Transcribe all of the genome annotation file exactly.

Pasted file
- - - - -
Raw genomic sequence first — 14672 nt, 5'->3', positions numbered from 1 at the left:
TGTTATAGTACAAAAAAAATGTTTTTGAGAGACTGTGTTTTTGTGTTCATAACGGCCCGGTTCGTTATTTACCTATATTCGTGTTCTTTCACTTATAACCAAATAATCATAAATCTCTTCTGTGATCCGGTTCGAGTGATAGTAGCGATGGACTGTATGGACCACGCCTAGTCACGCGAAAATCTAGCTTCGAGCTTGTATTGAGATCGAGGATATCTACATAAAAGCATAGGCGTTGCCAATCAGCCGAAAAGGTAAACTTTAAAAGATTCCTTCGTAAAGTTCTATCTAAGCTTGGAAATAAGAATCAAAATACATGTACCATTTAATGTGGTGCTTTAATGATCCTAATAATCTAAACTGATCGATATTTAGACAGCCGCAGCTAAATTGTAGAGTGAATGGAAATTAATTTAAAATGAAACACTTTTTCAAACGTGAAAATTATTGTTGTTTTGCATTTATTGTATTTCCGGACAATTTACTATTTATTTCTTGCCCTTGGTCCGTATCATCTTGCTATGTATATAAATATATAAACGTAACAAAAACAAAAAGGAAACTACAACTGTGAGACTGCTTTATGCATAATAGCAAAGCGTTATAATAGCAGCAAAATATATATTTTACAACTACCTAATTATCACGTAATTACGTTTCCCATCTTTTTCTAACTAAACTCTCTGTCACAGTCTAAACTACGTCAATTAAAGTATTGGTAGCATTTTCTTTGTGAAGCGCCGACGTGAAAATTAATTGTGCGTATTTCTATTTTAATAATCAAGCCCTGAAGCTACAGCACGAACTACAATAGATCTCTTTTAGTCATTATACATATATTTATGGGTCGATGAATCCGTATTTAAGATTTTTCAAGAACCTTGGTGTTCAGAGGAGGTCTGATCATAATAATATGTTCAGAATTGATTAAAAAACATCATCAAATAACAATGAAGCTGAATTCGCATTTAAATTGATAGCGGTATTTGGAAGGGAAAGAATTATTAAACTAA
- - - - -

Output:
Raw genomic sequence first — 14672 nt, 5'->3', positions numbered from 1 at the left:
TGTTATAGTACAAAAAAAATGTTTTTGAGAGACTGTGTTTTTGTGTTCATAACGGCCCGGTTCGTTATTTACCTATATTCGTGTTCTTTCACTTATAACCAAATAATCATAAATCTCTTCTGTGATCCGGTTCGAGTGATAGTAGCGATGGACTGTATGGACCACGCCTAGTCACGCGAAAATCTAGCTTCGAGCTTGTATTGAGATCGAGGATATCTACATAAAAGCATAGGCGTTGCCAATCAGCCGAAAAGGTAAACTTTAAAAGATTCCTTCGTAAAGTTCTATCTAAGCTTGGAAATAAGAATCAAAATACATGTACCATTTAATGTGGTGCTTTAATGATCCTAATAATCTAAACTGATCGATATTTAGACAGCCGCAGCTAAATTGTAGAGTGAATGGAAATTAATTTAAAATGAAACACTTTTTCAAACGTGAAAATTATTGTTGTTTTGCATTTATTGTATTTCCGGACAATTTACTATTTATTTCTTGCCCTTGGTCCGTATCATCTTGCTATGTATATAAATATATAAACGTAACAAAAACAAAAAGGAAACTACAACTGTGAGACTGCTTTATGCATAATAGCAAAGCGTTATAATAGCAGCAAAATATATATTTTACAACTACCTAATTATCACGTAATTACGTTTCCCATCTTTTTCTAACTAAACTCTCTGTCACAGTCTAAACTACGTCAATTAAAGTATTGGTAGCATTTTCTTTGTGAAGCGCCGACGTGAAAATTAATTGTGCGTATTTCTATTTTAATAATCAAGCCCTGAAGCTACAGCACGAACTACAATAGATCTCTTTTAGTCATTATACATATATTTATGGGTCGATGAATCCGTATTTAAGATTTTTCAAGAACCTTGGTGTTCAGAGGAGGTCTGATCATAATAATATGTTCAGAATTGATTAAAAAACATCATCAAATAACAATGAAGCTGAATTCGCATTTAAATTGATAGCGGTATTTGGAAGGGAAAGAATTATTAAACTAA